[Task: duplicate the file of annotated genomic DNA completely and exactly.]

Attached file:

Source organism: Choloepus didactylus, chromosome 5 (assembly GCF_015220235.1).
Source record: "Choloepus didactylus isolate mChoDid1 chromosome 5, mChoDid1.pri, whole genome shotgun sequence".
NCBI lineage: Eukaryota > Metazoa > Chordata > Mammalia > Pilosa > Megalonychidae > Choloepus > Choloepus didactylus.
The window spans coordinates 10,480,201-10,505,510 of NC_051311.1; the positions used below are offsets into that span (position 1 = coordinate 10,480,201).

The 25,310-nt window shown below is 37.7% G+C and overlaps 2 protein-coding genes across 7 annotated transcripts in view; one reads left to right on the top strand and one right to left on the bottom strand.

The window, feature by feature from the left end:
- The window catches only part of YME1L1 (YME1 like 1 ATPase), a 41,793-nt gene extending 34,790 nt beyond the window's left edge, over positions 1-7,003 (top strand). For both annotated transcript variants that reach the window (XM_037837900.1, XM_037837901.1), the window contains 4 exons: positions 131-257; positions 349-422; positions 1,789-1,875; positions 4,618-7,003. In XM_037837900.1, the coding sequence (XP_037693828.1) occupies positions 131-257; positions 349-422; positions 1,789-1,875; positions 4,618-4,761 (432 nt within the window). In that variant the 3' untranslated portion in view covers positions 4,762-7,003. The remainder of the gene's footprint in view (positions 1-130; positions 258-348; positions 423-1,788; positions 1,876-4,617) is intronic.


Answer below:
Source organism: Choloepus didactylus, chromosome 5 (assembly GCF_015220235.1).
Source record: "Choloepus didactylus isolate mChoDid1 chromosome 5, mChoDid1.pri, whole genome shotgun sequence".
NCBI lineage: Eukaryota > Metazoa > Chordata > Mammalia > Pilosa > Megalonychidae > Choloepus > Choloepus didactylus.
The window spans coordinates 10,480,201-10,505,510 of NC_051311.1; the positions used below are offsets into that span (position 1 = coordinate 10,480,201).

The 25,310-nt window shown below is 37.7% G+C and overlaps 2 protein-coding genes across 7 annotated transcripts in view; one reads left to right on the top strand and one right to left on the bottom strand.

The window, feature by feature from the left end:
- The window catches only part of YME1L1 (YME1 like 1 ATPase), a 41,793-nt gene extending 34,790 nt beyond the window's left edge, over positions 1-7,003 (top strand). For both annotated transcript variants that reach the window (XM_037837900.1, XM_037837901.1), the window contains 4 exons: positions 131-257; positions 349-422; positions 1,789-1,875; positions 4,618-7,003. In XM_037837900.1, the coding sequence (XP_037693828.1) occupies positions 131-257; positions 349-422; positions 1,789-1,875; positions 4,618-4,761 (432 nt within the window). In that variant the 3' untranslated portion in view covers positions 4,762-7,003. The remainder of the gene's footprint in view (positions 1-130; positions 258-348; positions 423-1,788; positions 1,876-4,617) is intronic.